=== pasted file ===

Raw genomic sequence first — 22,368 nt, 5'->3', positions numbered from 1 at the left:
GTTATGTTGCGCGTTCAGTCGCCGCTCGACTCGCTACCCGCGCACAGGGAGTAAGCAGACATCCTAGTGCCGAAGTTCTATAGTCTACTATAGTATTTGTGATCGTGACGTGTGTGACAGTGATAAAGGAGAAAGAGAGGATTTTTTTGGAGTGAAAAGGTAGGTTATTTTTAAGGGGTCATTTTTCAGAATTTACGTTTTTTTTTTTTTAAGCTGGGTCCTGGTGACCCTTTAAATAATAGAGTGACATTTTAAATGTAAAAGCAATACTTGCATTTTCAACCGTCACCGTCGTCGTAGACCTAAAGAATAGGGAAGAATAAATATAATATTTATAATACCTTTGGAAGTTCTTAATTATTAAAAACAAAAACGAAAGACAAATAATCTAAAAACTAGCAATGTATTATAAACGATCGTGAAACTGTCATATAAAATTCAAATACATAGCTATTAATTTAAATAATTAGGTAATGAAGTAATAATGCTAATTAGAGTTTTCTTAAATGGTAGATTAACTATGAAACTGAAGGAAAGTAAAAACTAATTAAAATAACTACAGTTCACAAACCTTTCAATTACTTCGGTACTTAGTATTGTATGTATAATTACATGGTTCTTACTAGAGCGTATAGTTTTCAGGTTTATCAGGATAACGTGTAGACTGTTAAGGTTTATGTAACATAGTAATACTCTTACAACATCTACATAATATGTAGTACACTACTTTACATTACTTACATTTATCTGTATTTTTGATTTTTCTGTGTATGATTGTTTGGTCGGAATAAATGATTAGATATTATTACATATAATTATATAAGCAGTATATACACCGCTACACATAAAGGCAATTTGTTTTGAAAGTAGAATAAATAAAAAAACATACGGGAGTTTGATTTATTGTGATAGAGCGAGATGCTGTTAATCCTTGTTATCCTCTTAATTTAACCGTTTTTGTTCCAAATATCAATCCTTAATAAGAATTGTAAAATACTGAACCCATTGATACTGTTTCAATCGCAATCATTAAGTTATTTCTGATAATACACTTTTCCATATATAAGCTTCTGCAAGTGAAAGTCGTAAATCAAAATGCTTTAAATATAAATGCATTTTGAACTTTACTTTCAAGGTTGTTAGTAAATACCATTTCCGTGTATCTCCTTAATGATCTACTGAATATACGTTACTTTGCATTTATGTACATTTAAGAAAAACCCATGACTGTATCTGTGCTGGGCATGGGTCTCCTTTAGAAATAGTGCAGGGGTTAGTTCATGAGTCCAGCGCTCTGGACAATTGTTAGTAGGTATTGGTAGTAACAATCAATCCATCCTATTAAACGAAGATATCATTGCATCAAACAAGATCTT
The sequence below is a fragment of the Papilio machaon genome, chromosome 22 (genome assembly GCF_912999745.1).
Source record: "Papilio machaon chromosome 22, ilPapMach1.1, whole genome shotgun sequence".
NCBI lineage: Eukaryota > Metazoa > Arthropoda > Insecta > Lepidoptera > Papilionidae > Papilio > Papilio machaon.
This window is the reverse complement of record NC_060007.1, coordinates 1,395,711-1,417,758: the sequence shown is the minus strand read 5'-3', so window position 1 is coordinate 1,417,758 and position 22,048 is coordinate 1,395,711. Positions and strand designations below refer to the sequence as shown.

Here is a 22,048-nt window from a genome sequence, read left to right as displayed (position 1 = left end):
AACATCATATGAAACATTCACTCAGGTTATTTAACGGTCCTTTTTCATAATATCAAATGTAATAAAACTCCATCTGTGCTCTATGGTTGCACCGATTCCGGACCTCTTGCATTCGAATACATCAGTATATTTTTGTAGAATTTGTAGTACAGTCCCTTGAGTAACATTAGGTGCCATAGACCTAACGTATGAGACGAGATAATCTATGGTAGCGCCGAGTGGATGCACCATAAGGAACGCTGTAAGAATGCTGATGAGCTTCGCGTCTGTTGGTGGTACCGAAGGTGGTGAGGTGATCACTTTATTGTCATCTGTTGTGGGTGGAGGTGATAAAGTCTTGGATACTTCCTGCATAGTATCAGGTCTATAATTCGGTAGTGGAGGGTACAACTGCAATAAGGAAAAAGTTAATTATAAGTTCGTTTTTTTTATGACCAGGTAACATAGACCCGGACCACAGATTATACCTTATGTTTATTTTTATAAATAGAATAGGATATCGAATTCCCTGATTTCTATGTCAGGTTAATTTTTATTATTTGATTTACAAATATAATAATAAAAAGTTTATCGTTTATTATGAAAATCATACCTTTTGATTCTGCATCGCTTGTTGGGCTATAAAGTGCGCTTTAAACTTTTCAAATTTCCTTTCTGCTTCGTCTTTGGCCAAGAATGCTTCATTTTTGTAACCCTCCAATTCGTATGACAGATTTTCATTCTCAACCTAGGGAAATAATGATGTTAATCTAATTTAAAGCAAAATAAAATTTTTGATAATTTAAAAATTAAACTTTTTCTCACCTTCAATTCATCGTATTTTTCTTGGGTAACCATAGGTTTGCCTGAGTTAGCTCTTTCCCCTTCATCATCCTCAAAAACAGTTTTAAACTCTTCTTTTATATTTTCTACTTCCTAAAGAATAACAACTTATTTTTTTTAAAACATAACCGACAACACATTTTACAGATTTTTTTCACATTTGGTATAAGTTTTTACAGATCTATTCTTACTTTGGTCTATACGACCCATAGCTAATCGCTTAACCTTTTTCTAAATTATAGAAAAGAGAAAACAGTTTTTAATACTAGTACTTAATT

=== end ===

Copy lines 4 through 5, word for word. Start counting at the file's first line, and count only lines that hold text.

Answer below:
Source record: "Papilio machaon chromosome 22, ilPapMach1.1, whole genome shotgun sequence".
NCBI lineage: Eukaryota > Metazoa > Arthropoda > Insecta > Lepidoptera > Papilionidae > Papilio > Papilio machaon.